3.25 stars.

Updated Thursday morning:

Doug Peterson’s CrosSynergy/Washington Post crossword, “Supporting Cast”- Sam Donaldson’s review

CrosSynergy/Washington Post crossword solution, 10 25 12 (with proof of PB)

My first sub-4:00 solving time! I know that’s nothing to brag about–all the other correspondents here at the Fiend routinely check in with solving times that start with a “3.” But I won’t hide the fact that I’m having my own personal Roger Bannister moment right now.

I’m not at all surprised that I set my personal best on a Doug Peterson puzzle. We all have a constructor or two with whom we share a common wavelength, and for me that’s Doug. This particular puzzle features four two-word entries ending with words that can also serve as supports:

  • 20-Across: A [Station set up for surveillance] is a LISTENING POST.
  • 32-Across: The [High-energy emanation studied by physicists] is a PARTICLE BEAM.
  • 40-Across: The answer to [Tabloid feature, often] is GOSSIP COLUMN.
  • 55-Across: PATRICK RAFTER is the [Two-time U.S. Open tennis champ]. Anyone else toy with Patrick McEnroe for a half-second? Fifty cents says this was the seed entry that inspired this puzzle. (And notice how it’s saved for the end, like a punchline.)

I can thank my couch for helping me save a lot of time here. But for the couch, I wouldn’t have the patience to watch so much cable TV, and that helped me nail [Celebrity chef Bobby] FLAY and STACY [London ("What Not to Wear" co-host)] right out of the chute. Lest you think I’m a complete TV addict, I didn’t know LORI Loughlin (never watched Full House) or LILA Kedrova, an Oscar-winner for Zorba the Greek.

I love the triple sixes in two corners, especially the one that places FROLIC next to LA-DI-DA. I’LL TELL is a fun entry too, as is the conversational JUST A SEC. Looks like Doug got a volume discount from The L Store–seven of them in the southwest corner alone!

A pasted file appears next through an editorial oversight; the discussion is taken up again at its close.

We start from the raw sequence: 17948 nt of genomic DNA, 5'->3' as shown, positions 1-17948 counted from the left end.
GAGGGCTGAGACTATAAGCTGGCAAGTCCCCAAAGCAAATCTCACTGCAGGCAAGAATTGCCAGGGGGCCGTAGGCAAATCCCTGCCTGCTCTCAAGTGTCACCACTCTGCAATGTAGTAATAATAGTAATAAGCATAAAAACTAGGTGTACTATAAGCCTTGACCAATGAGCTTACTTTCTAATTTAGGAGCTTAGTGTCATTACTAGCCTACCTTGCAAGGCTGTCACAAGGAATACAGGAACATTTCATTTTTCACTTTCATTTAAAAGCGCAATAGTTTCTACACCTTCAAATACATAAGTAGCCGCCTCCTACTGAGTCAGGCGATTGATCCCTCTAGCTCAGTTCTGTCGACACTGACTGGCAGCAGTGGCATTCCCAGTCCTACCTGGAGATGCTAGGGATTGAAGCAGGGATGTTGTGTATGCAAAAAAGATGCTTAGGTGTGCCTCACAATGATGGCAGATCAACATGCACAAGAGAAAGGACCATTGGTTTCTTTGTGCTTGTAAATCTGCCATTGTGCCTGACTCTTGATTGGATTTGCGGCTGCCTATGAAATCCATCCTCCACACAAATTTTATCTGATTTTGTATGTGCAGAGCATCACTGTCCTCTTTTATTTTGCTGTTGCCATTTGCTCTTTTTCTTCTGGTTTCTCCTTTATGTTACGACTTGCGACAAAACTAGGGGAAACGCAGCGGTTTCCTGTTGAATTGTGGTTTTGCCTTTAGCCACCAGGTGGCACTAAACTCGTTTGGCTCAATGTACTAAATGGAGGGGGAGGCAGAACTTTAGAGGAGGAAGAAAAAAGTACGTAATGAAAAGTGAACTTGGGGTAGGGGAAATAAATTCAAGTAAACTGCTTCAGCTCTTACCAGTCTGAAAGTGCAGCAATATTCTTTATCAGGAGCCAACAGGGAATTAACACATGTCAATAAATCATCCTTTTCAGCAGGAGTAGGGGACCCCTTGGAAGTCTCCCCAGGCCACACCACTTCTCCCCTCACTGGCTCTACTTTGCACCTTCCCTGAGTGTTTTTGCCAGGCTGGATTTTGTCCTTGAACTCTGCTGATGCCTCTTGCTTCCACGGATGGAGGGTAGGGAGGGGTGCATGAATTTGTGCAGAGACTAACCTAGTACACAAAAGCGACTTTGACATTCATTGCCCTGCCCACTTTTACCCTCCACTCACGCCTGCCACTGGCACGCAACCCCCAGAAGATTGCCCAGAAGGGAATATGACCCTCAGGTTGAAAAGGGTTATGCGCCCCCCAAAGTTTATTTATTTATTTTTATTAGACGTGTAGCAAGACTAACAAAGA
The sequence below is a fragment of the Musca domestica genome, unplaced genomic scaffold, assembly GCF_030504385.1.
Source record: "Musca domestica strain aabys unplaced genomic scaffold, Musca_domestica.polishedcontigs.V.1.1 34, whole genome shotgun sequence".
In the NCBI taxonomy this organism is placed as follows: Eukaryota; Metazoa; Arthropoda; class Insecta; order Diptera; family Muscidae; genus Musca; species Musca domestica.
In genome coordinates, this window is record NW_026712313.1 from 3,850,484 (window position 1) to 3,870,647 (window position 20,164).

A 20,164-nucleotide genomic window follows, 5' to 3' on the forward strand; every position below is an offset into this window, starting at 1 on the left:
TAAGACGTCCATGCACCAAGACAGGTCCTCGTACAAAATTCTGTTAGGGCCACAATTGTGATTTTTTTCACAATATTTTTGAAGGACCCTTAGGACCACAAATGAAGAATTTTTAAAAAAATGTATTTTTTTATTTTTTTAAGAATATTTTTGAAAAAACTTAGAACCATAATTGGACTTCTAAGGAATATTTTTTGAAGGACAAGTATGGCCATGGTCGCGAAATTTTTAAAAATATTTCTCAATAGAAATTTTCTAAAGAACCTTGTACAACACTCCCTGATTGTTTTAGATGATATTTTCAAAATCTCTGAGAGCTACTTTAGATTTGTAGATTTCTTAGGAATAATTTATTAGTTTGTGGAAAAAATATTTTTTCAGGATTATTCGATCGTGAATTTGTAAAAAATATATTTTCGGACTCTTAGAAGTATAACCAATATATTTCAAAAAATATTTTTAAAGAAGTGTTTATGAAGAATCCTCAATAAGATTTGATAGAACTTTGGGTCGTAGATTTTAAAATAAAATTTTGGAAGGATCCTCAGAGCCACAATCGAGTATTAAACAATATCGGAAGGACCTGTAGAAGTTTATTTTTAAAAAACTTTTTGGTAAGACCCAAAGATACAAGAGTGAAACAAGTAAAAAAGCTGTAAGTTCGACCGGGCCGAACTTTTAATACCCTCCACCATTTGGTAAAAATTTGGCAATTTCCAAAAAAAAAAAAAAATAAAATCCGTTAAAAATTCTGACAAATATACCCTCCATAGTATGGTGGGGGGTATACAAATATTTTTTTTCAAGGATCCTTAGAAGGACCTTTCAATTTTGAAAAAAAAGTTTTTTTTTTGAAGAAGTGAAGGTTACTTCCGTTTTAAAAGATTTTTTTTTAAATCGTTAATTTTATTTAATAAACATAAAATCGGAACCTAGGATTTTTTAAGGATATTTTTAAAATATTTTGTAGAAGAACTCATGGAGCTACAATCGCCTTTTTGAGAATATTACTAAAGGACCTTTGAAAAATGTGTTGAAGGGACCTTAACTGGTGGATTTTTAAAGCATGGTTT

Favorite entry = UPGRADE, a [Roomier airplane seat, say]. My choice for this entry just might be influenced by the free upgrade I scored for a flight later today. Favorite clue = [$50, on Boardwalk] for RENT.

Brendan Quigley’s website puzzle, “Whatevs” — Matt’s review

Quigley doesn’t wanna hear it, so tell it to the hand! He’ll just say “whatevs” if he’s not buying what you’re selling…or perhaps he’ll write a crossword where the letters EV are inserted into various base phrases, with cruciverbal hilarity flowing naturally therefrom. That’s the route he chose today to deal with your trifling attitude, the theme answers being:

17-a. [Thingamabob whose purpose is unclear?] = FUZZY DEVICE, not “fuzzy dice.” Scrabbly.

24-a. [Coastline after California falls into the ocean?] = NEVADA SURF, not “Nada Surf.” I’ll look that up so we’ll both know what it means. Shocker, it’s a band.

38-a. [Cheap fanzine about the "Whip It" band?] = DEVO RAG, not “do-rag.”

40-a. [Pecking order?] = BEVY LAW, not “by-law.” Tricky to parse, these short themers.

49-a. [Overhaul on the cloverleaf?] = EXIT REVAMP, not “exit ramp.”

62-a. [Analgesic with a peppery sweet taste?] = GINGER ALEVE, not “ginger ale.”

So that’s a decent add-some-letters theme set. The fill shines in the way you’ve come to take for granted from Brendan: COZENS, XEROX, KUDZU, THAT GUY, SEE YA, and of course ECZEMA (forward to 5:59).

Odds and ends:

***6-a. [German mark?] = GRADE. In junior high Herr DeRosa used to give out “megamarks” for extra credit, which came in handy when you’d messed up your ders/dies/dases on vocab quizzes.

***Clues I am not hooked in enough to the Zeitgeist to understand and am too lazy to Google: [Member of the a capella group Spizzwinks(?)] for ELI, [TV actress Olstead] for RENEE, and [___ Offer (ShamWow! pitcher)] for VINCE.

***BEQ, you’ll never fool a fellow constructor with an ELENA Kagan clue! [Colleague of John, Antonin, Anthony, Clarence, Ruth, Stephen, Samuel, and Sonia]

Stars? Somewhere between 3.85 and 4.00.

Ben Tausig’s Ink Well crossword, “Fare Increase”

Ben Tausig’s Ink Well crossword solution, 10 25 12 “Fare Increase”

Supplement your dietary fare by adding vitamins to six edibles:

  • 17a. [Treat that you were totally into before it was hip?], SNOB CONE, vitamin B.
  • 21a. [All-beef patty served with comprehensive nutritional information?], FACTBURGER, vitamin C.
  • 26a. [Boardwalk snacks for squirrels?], ACORN DOGS, vitamin A.
  • 40a. [O! Baked treat! Warm and nourishing to eat!?], POET PIE, vitamin E.
  • 48a. [Heavy dairy product made from reclaimed casino equipment?], DICE CREAM, vitamin D. I don’t think the science is there for this one yet.
  • 54a. [Root-flavored salad green?], GINGER KALE, vitamin K.